Function of the Adrenal Medullae
Stimulation of the sympathetic nerves to the adrenal medullae causes large quantities of epinephrine and norepinephrine to be released into the circulating blood, and these two hormones in turn are carried in the blood to all tissues of the body. On the average, about 80 per cent of the secretion is epinephrine and 20 per cent is norepinephrine, although the relative proportions can change considerably under different physiologic conditions.
The circulating epinephrine and norepinephrine have almost the same effects on the different organs as the effects caused by direct sympathetic stimulation, except that the effects last 5 to 10 times as long because both of these hormones are removed from the blood slowly over a period of 2 to 4 minutes.
The circulating norepinephrine causes constriction of essentially all the blood vessels of the body; it also causes increased activity of the heart, inhibition of the gastrointestinal tract, dilation of the pupils of the eyes, and so forth.
Epinephrine causes almost the same effects as those caused by norepinephrine, but the effects differ in the following respects: First, epinephrine, because of its greater effect in stimulating the beta receptors, has a greater effect on cardiac stimulation than does nor-epinephrine. Second, epinephrine causes only weak constriction of the blood vessels in the muscles, in com-parison with much stronger constriction caused by norepinephrine. Because the muscle vessels represent a major segment of the vessels of the body, this differ-ence is of special importance because norepinephrine greatly increases the total peripheral resistance and elevates arterial pressure, whereas epinephrine raises the arterial pressure to a lesser extent but increases the cardiac output more.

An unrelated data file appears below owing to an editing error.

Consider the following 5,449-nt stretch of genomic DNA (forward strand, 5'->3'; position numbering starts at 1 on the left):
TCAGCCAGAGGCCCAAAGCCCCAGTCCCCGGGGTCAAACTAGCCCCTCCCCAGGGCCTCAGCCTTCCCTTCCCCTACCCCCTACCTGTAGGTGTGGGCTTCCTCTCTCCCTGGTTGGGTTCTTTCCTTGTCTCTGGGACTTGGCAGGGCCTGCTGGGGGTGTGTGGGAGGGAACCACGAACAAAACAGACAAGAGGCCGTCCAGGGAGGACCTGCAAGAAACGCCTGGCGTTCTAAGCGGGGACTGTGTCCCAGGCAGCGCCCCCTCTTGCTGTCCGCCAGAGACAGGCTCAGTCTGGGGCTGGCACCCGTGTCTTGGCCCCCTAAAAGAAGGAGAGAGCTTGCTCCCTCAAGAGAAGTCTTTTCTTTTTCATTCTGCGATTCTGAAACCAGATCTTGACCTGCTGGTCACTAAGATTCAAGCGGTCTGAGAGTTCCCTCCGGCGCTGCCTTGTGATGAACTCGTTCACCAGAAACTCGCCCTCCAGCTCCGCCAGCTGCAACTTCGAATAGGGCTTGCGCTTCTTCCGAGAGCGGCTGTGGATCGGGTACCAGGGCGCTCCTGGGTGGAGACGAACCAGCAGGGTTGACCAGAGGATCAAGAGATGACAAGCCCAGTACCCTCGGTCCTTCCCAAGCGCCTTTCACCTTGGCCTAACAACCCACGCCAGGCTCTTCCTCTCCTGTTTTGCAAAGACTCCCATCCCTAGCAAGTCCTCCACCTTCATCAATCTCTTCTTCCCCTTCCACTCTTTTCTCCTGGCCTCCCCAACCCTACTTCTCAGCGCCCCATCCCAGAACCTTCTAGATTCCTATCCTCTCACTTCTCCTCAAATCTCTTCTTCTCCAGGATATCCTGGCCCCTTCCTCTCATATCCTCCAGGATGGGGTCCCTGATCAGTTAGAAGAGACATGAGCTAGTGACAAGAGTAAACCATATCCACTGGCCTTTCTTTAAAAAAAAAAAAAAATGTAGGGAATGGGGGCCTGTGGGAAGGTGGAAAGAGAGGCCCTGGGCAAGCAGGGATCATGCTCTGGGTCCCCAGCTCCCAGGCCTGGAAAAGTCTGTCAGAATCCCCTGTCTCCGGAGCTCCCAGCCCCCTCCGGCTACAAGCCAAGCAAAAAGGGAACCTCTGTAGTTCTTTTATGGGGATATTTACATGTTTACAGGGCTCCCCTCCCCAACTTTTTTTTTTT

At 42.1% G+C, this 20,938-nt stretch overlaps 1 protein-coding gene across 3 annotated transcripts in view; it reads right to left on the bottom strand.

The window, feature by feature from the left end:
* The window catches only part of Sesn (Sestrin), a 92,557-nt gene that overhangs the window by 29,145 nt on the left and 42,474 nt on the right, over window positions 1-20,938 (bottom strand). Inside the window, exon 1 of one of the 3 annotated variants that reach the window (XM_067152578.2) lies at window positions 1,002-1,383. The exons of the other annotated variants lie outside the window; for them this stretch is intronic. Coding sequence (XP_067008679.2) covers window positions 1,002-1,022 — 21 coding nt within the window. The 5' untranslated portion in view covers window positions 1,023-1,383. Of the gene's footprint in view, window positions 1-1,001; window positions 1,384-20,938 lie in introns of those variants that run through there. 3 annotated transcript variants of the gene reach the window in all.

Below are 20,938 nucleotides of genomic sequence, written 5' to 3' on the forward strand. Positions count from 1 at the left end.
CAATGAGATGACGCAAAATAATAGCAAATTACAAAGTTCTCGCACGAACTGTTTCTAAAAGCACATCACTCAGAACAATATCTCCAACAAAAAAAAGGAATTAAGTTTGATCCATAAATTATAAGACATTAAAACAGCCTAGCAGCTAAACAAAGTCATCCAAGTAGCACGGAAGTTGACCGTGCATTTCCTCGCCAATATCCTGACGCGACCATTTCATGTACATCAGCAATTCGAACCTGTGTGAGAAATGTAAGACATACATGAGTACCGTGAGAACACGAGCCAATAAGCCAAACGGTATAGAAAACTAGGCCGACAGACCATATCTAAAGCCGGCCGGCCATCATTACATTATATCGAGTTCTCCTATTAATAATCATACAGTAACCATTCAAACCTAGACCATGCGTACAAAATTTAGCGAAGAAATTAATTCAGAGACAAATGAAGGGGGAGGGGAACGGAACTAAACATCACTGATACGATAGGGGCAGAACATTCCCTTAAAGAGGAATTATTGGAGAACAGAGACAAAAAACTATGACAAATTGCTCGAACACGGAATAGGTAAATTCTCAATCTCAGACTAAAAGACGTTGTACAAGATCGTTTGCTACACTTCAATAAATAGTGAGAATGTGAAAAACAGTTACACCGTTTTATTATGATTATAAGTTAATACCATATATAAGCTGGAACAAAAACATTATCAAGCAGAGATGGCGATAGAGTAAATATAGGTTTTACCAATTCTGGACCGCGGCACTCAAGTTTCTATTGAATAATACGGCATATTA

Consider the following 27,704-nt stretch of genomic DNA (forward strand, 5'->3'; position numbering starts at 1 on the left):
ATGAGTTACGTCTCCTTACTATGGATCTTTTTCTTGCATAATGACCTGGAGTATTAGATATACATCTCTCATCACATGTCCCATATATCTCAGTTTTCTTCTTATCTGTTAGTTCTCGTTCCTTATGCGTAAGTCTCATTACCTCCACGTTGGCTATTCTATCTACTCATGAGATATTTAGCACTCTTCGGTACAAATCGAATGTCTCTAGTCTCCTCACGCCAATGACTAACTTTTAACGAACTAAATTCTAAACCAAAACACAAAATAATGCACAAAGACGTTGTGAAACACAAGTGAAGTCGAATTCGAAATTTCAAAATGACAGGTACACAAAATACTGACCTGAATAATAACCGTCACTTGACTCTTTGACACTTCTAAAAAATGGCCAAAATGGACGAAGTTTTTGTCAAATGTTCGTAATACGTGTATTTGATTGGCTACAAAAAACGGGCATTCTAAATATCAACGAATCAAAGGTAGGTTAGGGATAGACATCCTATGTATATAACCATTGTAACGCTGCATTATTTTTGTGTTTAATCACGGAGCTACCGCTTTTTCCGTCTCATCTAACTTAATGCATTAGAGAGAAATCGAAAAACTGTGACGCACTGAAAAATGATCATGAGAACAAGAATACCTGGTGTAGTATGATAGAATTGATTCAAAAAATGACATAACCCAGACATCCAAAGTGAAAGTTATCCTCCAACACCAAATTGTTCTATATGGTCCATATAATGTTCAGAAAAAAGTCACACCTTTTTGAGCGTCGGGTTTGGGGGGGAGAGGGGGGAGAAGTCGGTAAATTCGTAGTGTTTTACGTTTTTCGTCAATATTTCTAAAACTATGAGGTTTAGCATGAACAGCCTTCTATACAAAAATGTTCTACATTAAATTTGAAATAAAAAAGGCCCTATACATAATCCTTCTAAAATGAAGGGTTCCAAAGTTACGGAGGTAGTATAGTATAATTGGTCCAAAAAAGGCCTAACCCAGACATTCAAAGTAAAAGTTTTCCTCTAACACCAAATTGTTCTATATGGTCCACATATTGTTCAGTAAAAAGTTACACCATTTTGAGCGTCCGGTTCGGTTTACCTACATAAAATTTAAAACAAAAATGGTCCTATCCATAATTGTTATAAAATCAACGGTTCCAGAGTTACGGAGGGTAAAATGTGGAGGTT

A third difference between the actions of epineph-rine and norepinephrine relates to their effects on tissue metabolism. Epinephrine has 5 to 10 times as great a metabolic effect as norepinephrine. Indeed, the epinephrine secreted by the adrenal medullae can increase the metabolic rate of the whole body often to as much as 100 per cent above normal, in this way increasing the activity and excitability of the body. It also increases the rates of other metabolic activities, such as glycogenolysis in the liver and muscle, and glucose release into the blood.
In summary, stimulation of the adrenal medullae causes release of the hormones epinephrine and nor-epinephrine, which together have almost the same effects throughout the body as direct sympathetic stimulation, except that the effects are greatly pro-longed, lasting 2 to 4 minutes after the stimulation is over.
Value of the Adrenal Medullae to the Function of the Sympa-thetic Nervous System. Epinephrine and norepinephrineare almost always released by the adrenal medullae at the same time that the different organs are stimulated directly by generalized sympathetic activation. There-fore, the organs are actually stimulated in two ways: directly by the sympathetic nerves and indirectly by the adrenal medullary hormones. The two means of stimulation support each other, and either can, in most instances, substitute for the other. For instance, destruction of the direct sympathetic pathways to the different body organs does not abrogate sympa-thetic excitation of the organs because norepinephrine and epinephrine are still released into the circulating blood and indirectly cause stimulation. Likewise, loss of the two adrenal medullae usually has little effect on the operation of the sympathetic nervous system because the direct pathways can still perform almost all the necessary duties. Thus, the dual mecha-nism of sympathetic stimulation provides a safety factor, one mechanism substituting for the other if it is missing.
Another important value of the adrenal medullae is the capability of epinephrine and norepinephrine to stimulate structures of the body that are not innervated by direct sympathetic fibers. For instance, the metabolic rate of every cell of the body is increased by these hormones, especially by epinephrine, even though only a small proportion of all the cells in the body are innervated directly by sympathetic fibers.
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